The Industrial Revolution:Lesson Learned? Essay

1198 words - 5 pages

History is taught so that we can learn from the mistakes of the past and prevent them from happening again. The Industrial Revolution was a horrid period of time for people of the working class. The Industrial Revolution brought pain, suffering, and deaths to huge amounts of people, and yet, the economists off today have not learned the lesson. Sweatshops are the modern day versions of factories during the Industrial Revolution. Sweatshops and factories of the Industrial Revolution share many similarities in both the way they run and the owners who run them. Both facilities enforce poor working conditions and unfair pay, employ children that are far too young to endure the pace of work employers expect, and the factories belong to economists that must find faulty reasoning to justify their misconduct.
During the Industrial Revolution worker were treated horribly. Workers slaved over their job from beginning to end with little or no breaks in hazardous working conditions where accidents were common. When it was time to go home workers would return to cramped quarters usually inhabited by three or more families at once. And for their labors, workers were rewarded with pay that would only suffice for food and housing, leaving them with little and sometimes no money leftover. Unknown to many consumers, hundreds of American companies-ranging from Walmart to Nike and even to Toys'R'Us-show their support to sweatshops in third world countries and their poor working conditions by continuing to buy goods from them and overlooking shady audits used to conceal truths. In these sweatshops that companies so easily overlook, are poor working and living environments that are unimaginable to those who are protected from ever encountering broken labor laws. The Chun Si Enterprise Handbag Factory in China is manufactures Kathie Lee Gifford bags for Walmart. The workers of Chun Si locked in the factory to work all day, except for a 60 minute break for meals. The workers get paid $22 a month, while paying $1 fines for any infractions in addition to the $15 a month for room and board in a crowded dorm.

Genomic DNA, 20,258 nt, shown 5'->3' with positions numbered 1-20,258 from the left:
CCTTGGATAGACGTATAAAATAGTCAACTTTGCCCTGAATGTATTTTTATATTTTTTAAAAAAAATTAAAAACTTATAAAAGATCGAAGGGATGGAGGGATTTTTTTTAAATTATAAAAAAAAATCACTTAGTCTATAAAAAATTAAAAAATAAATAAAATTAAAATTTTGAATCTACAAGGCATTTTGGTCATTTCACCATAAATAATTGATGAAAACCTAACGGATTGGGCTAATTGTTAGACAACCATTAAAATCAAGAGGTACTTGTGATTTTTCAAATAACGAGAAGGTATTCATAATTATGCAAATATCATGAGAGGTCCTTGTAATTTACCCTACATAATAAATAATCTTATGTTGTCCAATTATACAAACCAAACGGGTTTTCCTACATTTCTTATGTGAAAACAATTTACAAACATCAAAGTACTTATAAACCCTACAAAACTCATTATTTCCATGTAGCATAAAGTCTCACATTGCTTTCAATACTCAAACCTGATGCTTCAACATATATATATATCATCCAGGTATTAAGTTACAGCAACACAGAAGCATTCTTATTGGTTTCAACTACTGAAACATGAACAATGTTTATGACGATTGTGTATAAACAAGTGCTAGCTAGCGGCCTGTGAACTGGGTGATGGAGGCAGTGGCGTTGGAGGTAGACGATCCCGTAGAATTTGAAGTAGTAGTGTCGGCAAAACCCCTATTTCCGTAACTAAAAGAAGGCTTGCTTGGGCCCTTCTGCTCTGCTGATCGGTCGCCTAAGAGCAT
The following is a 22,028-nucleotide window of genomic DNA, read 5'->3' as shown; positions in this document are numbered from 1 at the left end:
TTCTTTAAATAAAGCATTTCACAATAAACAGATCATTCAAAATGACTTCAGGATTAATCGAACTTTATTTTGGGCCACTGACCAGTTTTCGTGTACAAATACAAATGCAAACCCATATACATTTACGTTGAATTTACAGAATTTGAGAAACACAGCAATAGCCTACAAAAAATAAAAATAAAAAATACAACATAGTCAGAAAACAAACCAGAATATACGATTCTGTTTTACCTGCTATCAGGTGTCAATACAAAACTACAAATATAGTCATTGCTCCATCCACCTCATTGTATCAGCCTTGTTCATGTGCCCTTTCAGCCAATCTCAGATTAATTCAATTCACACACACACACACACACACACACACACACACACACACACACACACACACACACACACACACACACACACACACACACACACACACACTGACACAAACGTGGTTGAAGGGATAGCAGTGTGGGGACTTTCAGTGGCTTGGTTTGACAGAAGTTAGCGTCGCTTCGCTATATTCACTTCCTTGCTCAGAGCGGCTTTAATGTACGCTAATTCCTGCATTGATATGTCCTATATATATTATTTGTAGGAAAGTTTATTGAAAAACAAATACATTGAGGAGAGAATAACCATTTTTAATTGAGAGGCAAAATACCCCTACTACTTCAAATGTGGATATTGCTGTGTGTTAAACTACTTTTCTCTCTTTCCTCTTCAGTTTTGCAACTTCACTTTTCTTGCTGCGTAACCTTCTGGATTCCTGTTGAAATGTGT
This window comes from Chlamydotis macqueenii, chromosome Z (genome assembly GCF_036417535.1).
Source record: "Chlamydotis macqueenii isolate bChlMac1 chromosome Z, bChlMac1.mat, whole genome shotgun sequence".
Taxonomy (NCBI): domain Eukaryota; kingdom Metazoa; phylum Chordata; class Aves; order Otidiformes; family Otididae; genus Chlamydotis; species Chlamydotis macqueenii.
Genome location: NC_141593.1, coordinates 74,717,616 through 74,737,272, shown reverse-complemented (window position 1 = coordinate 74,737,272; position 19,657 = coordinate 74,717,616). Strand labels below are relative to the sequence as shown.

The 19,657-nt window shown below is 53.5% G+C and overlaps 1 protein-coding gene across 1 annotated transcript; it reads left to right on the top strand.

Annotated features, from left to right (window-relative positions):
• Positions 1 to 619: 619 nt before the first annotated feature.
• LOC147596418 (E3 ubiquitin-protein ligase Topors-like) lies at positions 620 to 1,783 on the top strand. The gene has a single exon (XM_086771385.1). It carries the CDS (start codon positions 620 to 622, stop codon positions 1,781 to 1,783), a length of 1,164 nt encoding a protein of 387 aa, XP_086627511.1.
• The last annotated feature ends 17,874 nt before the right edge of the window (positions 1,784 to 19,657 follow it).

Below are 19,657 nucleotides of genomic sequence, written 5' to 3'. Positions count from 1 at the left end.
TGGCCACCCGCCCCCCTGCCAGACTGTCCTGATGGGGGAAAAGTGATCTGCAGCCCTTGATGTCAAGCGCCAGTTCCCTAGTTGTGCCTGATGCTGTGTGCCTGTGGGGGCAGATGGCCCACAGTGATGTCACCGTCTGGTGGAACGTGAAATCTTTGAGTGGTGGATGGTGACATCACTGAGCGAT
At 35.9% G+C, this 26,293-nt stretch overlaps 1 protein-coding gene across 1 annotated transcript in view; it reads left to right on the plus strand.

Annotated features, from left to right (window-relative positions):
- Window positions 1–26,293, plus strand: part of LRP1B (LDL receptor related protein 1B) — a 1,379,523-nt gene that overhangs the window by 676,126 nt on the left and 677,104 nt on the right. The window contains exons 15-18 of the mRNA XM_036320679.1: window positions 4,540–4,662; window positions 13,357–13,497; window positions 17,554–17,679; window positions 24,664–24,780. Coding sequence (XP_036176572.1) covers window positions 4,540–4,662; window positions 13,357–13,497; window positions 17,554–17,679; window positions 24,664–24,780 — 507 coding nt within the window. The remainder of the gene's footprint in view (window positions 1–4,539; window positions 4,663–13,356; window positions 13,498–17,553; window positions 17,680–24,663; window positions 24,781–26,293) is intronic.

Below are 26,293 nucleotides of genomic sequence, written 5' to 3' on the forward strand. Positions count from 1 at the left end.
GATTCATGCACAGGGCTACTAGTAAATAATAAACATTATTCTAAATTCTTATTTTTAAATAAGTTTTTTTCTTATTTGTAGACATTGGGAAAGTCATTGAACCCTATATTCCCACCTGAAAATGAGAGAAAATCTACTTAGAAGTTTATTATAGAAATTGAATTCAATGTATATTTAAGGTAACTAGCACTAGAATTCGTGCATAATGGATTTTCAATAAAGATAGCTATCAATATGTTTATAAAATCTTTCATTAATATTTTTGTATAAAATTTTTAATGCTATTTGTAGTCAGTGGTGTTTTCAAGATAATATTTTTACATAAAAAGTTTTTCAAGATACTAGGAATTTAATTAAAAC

It is estimated that 250 million children from 5-14 work in sweatshops third world countries. Children that end up in sweatshops have either been sold, abducted, or sent by their families because of low income. They spend all hours of the day working, preventing them from receiving an education or having time for any normal childhood activities. Children in sweatshops are beaten and abused and at the end of the day they were paid tremendously low wages. When compared to the conditions of the Industrial Revolution, it is easily seen that the Industrial Revolution shares many commonalities with sweatshops. Child labor during the Industrial Revolution was encouraged because they were the cheapest to employ. Children would work 14-16 hours a day in dark rooms of hazardous mills and unpredictable mines. Children factory workers were denied any education because it...

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